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Graduate Secretary Jobs

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          Helping you find a career in the secretary industry

          Think Donna from Suits but with a smaller workload. A secretary is the face of the company, they are often the first person people encounter through the doors. This position is not to be mistaken with a personal assistant who performs all the responsibilities of a secretary but will focus more on supporting senior management in carrying out their work.

          A secretary needs to be reliable as the smooth running of the company depends on them. Their role is to help ease the workload of the boss or the team by helping them to organise their time. Secretaries can be found across lots of industries, including universities and schools, law firms, small businesses and government.

          Find out more
          • FAQs
          What does a Secretary do?

          A secretary carries out the company's office work, this can include filing, drafting correspondence, organising meetings and answering phone calls. They act as the business' first point of contact. For example, if you are arranging a job interview at a company, it will usually be the a secretary will book the interview in the diary.

          A typical day for a secretary will be:

          • Writing letters
          • Dealing with telephone and email enquiries
          • Photocopying and printing documents (sometimes carrying out printing jobs on behalf of colleagues)
          • Keeping diaries and arranging appointments
          • Scheduling meetings and taking minutes (writing down everything discussed in the meetings)
          • Ordering stationery and other office equipment
          • Creating and maintaining office systems such as colour coded filing
          • Organising travel, transportation and accommodation for colleagues and company guests
          • Arranging training for staff
          What skills and interests should an Secretary have?

          A secretary will need to be comfortable speaking to different people on the phone, as well as dealing with the diaries of members of their organisation. They will also need to draft important paperwork (sometimes highly technical - e.g. legal documents).

          What hours does a Secretary typically do?

          Secretaries tend to work between 35 and 40 hours per week. A working day typically begins at 8am and ends 6pm. Flexible working hours and overtime are available depending on the company.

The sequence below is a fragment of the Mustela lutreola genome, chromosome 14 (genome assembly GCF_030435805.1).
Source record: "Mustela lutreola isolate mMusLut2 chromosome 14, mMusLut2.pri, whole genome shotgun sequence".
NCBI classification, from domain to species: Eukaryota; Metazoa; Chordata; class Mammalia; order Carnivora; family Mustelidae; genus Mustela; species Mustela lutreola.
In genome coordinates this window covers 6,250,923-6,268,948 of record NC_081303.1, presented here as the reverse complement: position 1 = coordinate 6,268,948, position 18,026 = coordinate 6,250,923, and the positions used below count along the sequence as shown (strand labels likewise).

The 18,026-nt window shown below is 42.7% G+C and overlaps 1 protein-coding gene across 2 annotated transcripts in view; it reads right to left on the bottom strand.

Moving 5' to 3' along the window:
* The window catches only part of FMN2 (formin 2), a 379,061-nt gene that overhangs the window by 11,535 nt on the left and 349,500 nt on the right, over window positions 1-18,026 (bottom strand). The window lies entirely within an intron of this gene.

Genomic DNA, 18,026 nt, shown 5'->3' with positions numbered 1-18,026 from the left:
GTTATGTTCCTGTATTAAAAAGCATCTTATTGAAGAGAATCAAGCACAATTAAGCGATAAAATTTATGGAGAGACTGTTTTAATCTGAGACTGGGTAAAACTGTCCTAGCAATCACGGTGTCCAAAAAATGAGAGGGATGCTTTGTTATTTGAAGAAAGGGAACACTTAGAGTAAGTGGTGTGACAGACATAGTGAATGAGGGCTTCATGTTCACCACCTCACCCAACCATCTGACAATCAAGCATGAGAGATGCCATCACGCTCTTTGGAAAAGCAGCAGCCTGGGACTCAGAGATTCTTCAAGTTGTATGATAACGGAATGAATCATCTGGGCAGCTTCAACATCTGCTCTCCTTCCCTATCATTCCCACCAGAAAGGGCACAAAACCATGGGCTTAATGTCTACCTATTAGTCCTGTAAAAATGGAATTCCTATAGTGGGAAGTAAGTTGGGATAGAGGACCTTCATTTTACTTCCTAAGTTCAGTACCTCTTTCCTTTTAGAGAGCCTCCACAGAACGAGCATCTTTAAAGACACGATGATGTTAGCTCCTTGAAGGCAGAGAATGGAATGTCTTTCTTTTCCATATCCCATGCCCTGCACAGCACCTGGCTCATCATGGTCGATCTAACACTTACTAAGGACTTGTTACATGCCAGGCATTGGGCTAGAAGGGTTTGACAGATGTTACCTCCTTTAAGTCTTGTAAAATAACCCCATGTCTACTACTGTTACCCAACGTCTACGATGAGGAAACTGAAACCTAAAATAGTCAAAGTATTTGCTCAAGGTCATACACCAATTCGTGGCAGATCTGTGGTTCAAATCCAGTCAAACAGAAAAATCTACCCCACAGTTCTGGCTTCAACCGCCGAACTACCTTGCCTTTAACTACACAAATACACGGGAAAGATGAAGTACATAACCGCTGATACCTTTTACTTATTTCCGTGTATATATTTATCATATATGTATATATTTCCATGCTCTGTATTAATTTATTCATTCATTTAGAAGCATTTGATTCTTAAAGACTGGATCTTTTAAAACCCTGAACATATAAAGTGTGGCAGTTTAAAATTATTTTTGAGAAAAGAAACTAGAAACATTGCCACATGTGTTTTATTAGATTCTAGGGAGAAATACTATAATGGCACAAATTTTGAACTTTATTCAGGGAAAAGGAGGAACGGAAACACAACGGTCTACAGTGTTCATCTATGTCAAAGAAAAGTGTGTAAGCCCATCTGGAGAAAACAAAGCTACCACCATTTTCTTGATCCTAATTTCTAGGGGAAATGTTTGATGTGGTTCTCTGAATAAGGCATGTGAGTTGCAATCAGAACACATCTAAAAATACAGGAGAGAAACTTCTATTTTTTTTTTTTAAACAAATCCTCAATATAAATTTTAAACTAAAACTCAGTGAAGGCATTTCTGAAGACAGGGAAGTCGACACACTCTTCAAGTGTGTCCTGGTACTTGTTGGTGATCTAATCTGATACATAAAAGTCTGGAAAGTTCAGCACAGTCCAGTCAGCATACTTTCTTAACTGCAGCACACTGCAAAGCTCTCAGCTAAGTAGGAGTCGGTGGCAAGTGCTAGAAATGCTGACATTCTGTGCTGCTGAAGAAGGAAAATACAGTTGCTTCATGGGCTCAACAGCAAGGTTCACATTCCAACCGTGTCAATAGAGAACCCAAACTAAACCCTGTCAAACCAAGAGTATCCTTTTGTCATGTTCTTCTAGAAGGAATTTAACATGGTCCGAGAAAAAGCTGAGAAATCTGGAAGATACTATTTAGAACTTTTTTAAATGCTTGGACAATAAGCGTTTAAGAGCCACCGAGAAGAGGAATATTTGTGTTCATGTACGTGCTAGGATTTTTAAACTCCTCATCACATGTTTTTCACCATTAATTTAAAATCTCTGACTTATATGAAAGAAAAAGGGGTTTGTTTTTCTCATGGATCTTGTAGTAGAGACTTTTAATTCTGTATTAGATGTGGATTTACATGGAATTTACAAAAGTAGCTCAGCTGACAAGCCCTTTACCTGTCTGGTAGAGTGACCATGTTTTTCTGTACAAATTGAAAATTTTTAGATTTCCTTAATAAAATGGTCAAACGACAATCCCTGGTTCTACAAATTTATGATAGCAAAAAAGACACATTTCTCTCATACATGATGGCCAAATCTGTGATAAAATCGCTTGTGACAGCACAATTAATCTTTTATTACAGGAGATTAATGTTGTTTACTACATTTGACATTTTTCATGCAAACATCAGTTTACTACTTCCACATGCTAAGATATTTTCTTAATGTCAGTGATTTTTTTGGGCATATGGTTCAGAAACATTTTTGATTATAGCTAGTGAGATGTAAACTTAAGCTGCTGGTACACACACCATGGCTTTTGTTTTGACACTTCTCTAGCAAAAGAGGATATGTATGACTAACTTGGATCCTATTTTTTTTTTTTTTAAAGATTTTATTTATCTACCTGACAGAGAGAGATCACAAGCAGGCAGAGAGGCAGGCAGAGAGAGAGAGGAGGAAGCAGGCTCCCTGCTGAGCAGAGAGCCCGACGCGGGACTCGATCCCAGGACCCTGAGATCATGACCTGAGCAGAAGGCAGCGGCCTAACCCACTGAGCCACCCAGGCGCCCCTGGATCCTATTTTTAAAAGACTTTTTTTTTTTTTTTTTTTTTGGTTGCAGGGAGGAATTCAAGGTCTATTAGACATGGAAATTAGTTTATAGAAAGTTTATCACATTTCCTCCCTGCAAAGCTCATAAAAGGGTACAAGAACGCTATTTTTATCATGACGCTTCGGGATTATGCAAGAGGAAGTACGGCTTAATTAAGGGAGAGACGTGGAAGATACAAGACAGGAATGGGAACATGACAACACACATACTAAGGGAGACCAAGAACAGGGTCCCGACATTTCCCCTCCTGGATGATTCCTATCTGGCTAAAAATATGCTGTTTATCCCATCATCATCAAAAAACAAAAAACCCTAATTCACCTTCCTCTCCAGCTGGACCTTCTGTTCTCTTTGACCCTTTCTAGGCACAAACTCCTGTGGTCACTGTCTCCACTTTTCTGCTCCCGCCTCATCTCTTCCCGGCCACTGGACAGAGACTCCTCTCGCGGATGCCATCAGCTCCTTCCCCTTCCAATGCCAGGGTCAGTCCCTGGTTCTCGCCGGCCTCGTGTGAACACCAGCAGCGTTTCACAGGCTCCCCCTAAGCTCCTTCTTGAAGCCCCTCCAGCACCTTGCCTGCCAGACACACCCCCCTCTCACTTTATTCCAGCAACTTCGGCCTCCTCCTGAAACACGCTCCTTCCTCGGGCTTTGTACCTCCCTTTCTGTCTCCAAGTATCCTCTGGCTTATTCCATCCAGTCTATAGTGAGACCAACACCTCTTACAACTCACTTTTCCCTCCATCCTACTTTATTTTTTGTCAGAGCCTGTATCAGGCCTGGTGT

What environment is a Secretary based in?

          An office

          How much does a Secretary get paid?

          A secretary will earn between £16,000 - £19,000 per annum for positions outside of London.

          In London, starting salaries range from £20,000 to £24,000.

          The average salary of an experienced secretary ranges between £20,000 - £30,000 per annum.

          Secretary roles in finance, banking and law firms tend to pay more than roles in charity work and small family businesses.

          What qualifications does a Secretary need?

          Most entry-level secretary roles will require you to have at least 5 GCSEs (typically including English and Maths). For more senior or specialist positions (e.g. a secretarial position at a law firm) you may need to have A-levels or an undergraduate degree, too.

          It is always better if you have work experience in the sector, if not then try completing a secretarial course before applying. This will show employers that you are serious about the role and have taken active steps to prepare for the secretarial life.

          Other ways in are via apprenticeships and temporary work (which often lead to permanent positions). Once you start working, you will be trained by someone senior in the company.

          Many secretaries will work their way up to senior and executive positions.

          Useful subjects to study at school & university

          NVQ or Diplomas in Business Administration

          City & Guilds Secretarial Courses


          Further reading

          Institute of Chartered Secretaries and Administrators